This Medical Kiosk is designed for hospitals to log basic condition of patients, instead of gathering it on forms. At this time Kiosk is somewhat large, about size of your refrigerator, but Freescale wants to develop portable instruments based on the sensors they have developed.I see utility of this technology very useful in remote areas where healthcare is not assessable in small towns. This way doctors/hospitals can keep a watch on their patients remotely, by either setting up the Medical Kiosk in towns themselves or bringing these systems to towns in a van on regular basis, like every month.
- take patients weight and height to calculate BMI
- monitor blood pressure, heart rate and even ECG
- option of selecting different languages
- pulse oximetry to know amount of oxygen in blood (by a photodiode sensor, no piercing)
- glucose level by integrated glucometer (based on needle prick technology)
- spirometry – blow into a device to gauge lung capacity (critical for asthma patients)
- information can be uploaded to your computer, cloud (Internet) and downloaded by your doctor
Most medical practices are not strategic about their marketing budget. Their approach to determining how much to spend on marketing is often random – picking a number that feels right or that they can feel comfortable spending. Does your practice fall into this trap? Your marketing budget should be a number that you can back up with results, not just because you think it’s the right amount.
In my experience, there are two methods to determining a marketing budget that gets the best results.
Percentage of Revenue Method
The first method is a percentage of revenue. The exact percentage is determined by the type of medical practice. The range for marketing a medical practice varies from three to fifteen percent (3 to 15%) of annual forecasted revenue. A medical sub-specialty that markets directly to the patient for services not covered by insurance, such as plastic surgery, cosmetic dentistry, or Lasik eye surgery, can expect to be near the top of this range. An audiologist who dispenses hearing aids should find their marketing budget to be in the ten to twelve percent (10 to 12%) range. The high markup on hearing instruments plays an important role in the equation. On the lower end of the range there are medical professionals who acquire their patients mainly through professional referrals. These sub-specialties include urologists, oncologists, and physical therapists. Their marketing budget typically ranges from three to five percent (3 to 5%) of revenues.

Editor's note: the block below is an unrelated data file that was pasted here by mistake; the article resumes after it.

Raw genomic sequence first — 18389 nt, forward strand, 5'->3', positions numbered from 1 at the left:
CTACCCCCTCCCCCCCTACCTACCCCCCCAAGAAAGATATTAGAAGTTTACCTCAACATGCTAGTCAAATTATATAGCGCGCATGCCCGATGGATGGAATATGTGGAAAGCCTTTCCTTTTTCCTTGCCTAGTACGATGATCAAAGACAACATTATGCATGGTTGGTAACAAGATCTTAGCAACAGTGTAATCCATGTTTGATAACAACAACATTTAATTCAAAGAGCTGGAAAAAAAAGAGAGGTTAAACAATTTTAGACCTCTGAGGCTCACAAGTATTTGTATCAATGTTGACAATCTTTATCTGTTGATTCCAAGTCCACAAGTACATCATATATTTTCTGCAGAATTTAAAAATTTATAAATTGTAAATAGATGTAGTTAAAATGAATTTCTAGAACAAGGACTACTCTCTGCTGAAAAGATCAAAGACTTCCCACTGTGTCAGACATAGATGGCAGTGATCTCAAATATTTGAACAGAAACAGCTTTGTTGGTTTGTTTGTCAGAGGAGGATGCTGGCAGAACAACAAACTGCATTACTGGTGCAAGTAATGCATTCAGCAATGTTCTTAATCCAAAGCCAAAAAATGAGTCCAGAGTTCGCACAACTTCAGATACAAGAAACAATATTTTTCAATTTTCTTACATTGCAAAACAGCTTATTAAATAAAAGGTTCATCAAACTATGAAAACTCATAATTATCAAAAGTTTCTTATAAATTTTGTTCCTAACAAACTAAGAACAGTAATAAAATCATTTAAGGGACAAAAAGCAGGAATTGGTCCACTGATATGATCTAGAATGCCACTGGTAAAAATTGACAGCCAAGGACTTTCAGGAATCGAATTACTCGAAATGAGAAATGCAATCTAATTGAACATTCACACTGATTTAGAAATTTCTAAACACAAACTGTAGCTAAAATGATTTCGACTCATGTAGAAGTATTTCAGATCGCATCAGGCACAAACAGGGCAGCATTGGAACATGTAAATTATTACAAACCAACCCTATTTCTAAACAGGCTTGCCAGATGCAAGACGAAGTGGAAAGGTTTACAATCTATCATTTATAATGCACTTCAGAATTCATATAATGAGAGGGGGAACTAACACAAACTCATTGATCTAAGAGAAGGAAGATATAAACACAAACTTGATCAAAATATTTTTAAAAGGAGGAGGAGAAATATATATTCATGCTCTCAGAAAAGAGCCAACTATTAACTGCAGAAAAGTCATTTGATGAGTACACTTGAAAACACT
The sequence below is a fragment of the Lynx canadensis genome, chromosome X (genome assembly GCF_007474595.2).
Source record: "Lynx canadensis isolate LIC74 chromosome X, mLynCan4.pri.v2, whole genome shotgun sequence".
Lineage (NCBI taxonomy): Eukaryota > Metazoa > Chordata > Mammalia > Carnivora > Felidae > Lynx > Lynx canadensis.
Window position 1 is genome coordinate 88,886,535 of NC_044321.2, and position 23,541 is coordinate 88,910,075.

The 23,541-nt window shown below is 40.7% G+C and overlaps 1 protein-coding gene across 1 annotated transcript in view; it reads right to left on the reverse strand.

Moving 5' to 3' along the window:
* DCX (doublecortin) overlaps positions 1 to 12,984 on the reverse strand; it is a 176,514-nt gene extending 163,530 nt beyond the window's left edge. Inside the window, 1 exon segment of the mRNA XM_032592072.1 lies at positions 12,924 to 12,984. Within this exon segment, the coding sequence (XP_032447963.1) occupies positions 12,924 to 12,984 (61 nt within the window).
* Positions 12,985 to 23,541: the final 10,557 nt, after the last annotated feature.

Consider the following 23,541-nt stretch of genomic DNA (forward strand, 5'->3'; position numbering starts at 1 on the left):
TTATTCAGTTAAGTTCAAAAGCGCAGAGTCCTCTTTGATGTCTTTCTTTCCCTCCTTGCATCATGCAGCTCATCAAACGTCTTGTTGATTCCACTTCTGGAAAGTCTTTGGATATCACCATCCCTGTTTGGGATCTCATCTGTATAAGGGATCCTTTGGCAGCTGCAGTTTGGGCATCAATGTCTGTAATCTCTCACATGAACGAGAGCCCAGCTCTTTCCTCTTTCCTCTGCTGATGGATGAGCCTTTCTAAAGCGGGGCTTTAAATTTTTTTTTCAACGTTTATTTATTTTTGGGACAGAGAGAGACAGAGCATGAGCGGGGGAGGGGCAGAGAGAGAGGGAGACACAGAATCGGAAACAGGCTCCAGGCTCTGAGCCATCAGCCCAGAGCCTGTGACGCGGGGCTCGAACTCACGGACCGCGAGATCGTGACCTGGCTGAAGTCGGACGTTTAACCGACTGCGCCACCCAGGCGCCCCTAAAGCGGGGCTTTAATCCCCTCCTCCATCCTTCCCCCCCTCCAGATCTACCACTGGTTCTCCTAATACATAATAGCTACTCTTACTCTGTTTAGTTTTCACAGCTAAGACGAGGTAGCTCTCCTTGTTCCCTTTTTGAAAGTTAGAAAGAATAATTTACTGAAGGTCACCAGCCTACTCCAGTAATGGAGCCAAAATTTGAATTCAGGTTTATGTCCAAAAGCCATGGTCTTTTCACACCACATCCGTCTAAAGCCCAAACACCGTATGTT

The second method of determining your marketing budget is the Return-on-Investment (ROI) Method. You have all heard the old adage: You need to spend money to make money. The basic idea of the ROI Method is that for every dollar spent, you will make more than that dollar in return (optimally much more). You can usually forecast your investment from between a ratio of three to one to eight to one (3:1 to 8:1) by analyzing two factors about your practice. The first is the size of your practice. How many locations do you have? Also, the maturity or age of your practice is important. How established are you in your area? A large, well-established practice should expect a much higher return-on-investment than a small practice that is just starting out. Where does your practice fall on this spectrum?